Wednesday, June 10, 2009

Blog #3

In this blog, I will be covering one of my favorite topics and most relevant tools to be successful in the real world of business: Customer Relationship Management. Although this tool takes many forms, many view it as a simple program, system, or way of recording preferences. In reality, it is more like a comprehensive business strategy if it is implemented correctly and can have immeasurable benefits. CRM has many purposes and methods to reach its goals and helps considerably in building, maintaining, and improving any business. In today’s business world, relationships can be the greatest asset for an organization, although at times they can become a major liability. This makes the importance and real-life application of CRM even more important and can mean the difference between record profits or losses and success or failure.

As cited in our text, Business 2.0 calls relationship capital the most important asset a firm can have (“Relationships Rule,” 2000). In the business environment of today, I could not agree more with this statement more. In this world, the customer is in charge of the market and is now empowered to buy or not to buy, as well as communicate negatively or positively more than ever before. With the importance of feedback so much higher in today’s digital age, all organizations must provide for their customers like never before: it is now love them or lose them, along with the thousands they tell. It is overwhelming how much of a difference customer satisfaction can have for an organization which has made building and harvesting these relationships the single most important part of facilitating and ensuring future business success.

While suppliers used to simply throw out a marketing effort or good and see if some consumers would take the bait, successful marketers and businesses of today must make very calculated attempts at their targeted customer base and focus more than ever on satisfying their needs to the fullest. In the past, CRM used to mean a chalkboard of regular customers and perhaps some index cards with some information jotted down on them. However, technology has made it possible for CRM and data management systems to take a whole new form. There are now advanced software packages available that have transformed the way organizations focus on and capitalize on their greatest asset: their valued and loyal customers. One of the greatest challenges organizations of today face is the ever- changing market, which has required them to focus on what serves the customers of today and the future best, not what served them best in the past. However, as the market does change, it has been crucial to stay focused on their target market, as they are the ones with greatest buying power and brand loyalty.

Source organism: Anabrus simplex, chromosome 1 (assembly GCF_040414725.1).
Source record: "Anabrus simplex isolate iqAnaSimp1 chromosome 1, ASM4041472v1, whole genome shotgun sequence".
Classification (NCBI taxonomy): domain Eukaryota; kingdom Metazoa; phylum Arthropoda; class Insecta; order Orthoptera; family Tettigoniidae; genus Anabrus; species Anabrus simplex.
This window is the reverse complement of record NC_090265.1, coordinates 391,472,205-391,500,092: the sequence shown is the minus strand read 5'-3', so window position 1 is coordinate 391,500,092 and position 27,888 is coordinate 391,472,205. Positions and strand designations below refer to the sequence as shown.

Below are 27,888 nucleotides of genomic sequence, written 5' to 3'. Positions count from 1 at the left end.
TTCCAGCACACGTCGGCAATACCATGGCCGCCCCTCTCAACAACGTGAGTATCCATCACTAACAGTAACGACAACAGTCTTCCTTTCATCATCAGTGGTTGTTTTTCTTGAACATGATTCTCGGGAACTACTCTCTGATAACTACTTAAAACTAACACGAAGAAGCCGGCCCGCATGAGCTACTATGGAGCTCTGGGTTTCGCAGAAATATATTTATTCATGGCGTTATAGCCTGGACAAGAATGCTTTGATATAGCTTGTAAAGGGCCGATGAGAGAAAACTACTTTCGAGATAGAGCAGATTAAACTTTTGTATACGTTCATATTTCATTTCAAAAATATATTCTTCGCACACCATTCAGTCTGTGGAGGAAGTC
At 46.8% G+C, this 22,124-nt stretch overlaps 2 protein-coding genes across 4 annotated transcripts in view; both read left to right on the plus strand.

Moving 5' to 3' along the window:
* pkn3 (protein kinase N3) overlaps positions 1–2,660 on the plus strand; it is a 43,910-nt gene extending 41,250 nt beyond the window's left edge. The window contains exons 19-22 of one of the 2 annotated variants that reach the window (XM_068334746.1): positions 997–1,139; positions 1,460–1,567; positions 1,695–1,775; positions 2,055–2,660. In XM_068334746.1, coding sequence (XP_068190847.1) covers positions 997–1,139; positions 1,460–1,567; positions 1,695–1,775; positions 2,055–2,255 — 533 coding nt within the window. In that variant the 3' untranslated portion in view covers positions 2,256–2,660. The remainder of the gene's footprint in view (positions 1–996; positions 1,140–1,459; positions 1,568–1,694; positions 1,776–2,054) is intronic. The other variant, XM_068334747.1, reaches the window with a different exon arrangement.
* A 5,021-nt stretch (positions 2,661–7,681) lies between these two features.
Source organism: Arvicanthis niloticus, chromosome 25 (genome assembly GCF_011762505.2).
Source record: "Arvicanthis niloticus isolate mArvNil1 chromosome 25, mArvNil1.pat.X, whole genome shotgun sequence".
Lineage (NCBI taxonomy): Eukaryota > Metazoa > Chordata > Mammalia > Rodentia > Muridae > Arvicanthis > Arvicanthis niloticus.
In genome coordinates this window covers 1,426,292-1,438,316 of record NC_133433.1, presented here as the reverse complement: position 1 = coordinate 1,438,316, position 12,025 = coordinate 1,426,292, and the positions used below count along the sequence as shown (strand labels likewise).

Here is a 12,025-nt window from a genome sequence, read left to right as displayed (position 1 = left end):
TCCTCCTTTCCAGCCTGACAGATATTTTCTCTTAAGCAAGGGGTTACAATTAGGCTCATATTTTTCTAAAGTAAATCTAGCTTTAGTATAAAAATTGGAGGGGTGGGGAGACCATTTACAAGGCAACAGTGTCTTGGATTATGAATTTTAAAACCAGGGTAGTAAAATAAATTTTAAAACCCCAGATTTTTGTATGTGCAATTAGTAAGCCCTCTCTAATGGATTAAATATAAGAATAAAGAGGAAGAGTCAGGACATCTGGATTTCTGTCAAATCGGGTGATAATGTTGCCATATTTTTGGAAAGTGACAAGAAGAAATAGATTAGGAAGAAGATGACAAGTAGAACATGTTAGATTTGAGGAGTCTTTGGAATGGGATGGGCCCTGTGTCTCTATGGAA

Successful organizations have also realized that it is more important than ever to maintain and build upon their existing customer base and have finally recognized the value of a lifetime customer. For nearly any company, the majority of their profits come from repeat customers who are loyal to the brand. Although this is a good attribute, it also means the consumer will come to expect more and very consistent experiences each and every time. In order for these moments of success in service to occur, it is crucial to focus on their goal of meeting and exceeding their every expectation in order for them to keep coming back for more. To fulfill this perceived value, this is where the effective CRM strategies come into play.

CRM has been noted to take three primary approaches, each engineered to meet a different goal. These include sales force automation (utilized primarily in B2B efforts), marketing automation, and customer service. One organization that has implemented a truly state of the art customer service oriented CRM database is the Ritz-Carlton hotel company, which they refer to as "Mystique." I was introduced to this system in reading “The New Gold Standard,” written by Dr. Joseph A. Michelli. He introduces the reader to the many processes of CRM that this successful hotel has utilized in their resorts, which includes a variety of individualized personal attributes for the hotel staff to be informed of. By using this system, the company has found that the lifetime value of their customer has increased to over 1 million dollars (Michelli 117). It was very interesting to see the real-life application of this kind of technology, as well as the drastic benefits they have seen.